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Farm workers – “essential” but living in fear

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Farm Workers

LOS ANGELES (Diya TV) — They have very low wages, few benefits, no health care coverage, and no sick days. About half are undocumented. Yet they are deemed “essential” workers who harvest and package vegetables and fruits, work in meat packing plants, pick up and transport the product.

They are farm workers – so important to keeping the country fed and moving that they are exempt from ”stay at home” orders and even from the Trump administration’s recent two month ban on new immigrants. The rules for seasonal farmworkers have been relaxed and, if a recent proposal floated by the administration goes through, farmers may be allowed to “lower the wages” for them.

Now these workers work in fear of dying of Covid-19. So far very little has been done to stabilize their status, ensure they are protected and compensate them if they end of getting sick.

There is a growing push by legislators, trade unionists and advocacy groups “to protect farmworkers and the food supply chain,” Following reports in mid-April that 41 agricultural workers were diagnosed with Covid-19 in Monterey County, one of California’s key agricultural areas, California assembly members Robert Rivas (D-Hollister) and Eduardo Garcia (D-Coachella) introduced the first Covid-19 relief package in the nation focused on farmworkers. The proposed legislation includes expanded paid sick leave, supplemental hazard pay to cover increased health and childcare costs, and other measures.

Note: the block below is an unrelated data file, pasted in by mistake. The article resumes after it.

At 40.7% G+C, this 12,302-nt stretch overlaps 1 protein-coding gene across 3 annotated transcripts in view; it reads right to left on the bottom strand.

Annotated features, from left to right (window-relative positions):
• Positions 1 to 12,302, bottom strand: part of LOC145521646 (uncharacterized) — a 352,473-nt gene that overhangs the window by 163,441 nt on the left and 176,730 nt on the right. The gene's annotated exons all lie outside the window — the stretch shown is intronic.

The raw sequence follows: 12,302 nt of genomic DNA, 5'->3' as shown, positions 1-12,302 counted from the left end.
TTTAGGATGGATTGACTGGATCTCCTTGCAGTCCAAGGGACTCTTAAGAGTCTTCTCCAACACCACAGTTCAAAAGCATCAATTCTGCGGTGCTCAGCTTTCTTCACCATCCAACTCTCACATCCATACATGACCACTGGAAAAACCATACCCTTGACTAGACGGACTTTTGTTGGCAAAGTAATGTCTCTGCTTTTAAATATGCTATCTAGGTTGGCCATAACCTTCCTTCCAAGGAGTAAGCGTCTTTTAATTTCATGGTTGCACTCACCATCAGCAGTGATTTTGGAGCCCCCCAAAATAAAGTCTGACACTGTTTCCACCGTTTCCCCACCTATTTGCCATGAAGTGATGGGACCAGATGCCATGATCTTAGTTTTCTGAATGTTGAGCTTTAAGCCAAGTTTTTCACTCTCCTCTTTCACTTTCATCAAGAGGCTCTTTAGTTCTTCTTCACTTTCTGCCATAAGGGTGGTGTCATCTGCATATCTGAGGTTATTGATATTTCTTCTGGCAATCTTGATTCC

Meanwhile, the Congressional Hispanic Caucus wrote a letter to the leaders of both houses of Congress, urging financial assistance, support for child care needs and additional funding for community health centers and direct financial assistance for farm workers, reminding them that “our nation’s food security depends on the ability of farmworkers to continue to work safely to produce our food.”

Relief couldn’t come soon enough for the men and women in California’s fields.

Honduran Jose Ramos works at a vegetable packing house in Santa Maria near Santa Barbara. Ramos, a 41-year-old father of four, goes to work nervously because his company, he says, didn’t say anything about COVID-19 until a few days ago.

“Until recently they didn’t give us any guidance but many of us took our own measures, such as buying gel to bring in and making our own masks because the bosses didn’t give them to us,” Ramos explained. He noted that in his packing house social distancing was nearly impossible. “in the area where I work there are four packers, two cashiers and 8 to 10 cutters in a small space, forget about six feet. There are three feet at most between one person and the next.”

Armando Elenes, secretary-treasurer of the United Farm Workers, said 77 percent of workers in a recent survey reported that employers had not changed work practices or offered information on the pandemic.

“Now many are being told to go to work with a mask on, it’s like telling someone who has to dig holes in the ground to come with their own shovel. If you demand equipment to work, you must provide it,” said Elenes, who noted that there are individual farms that are improving their practices.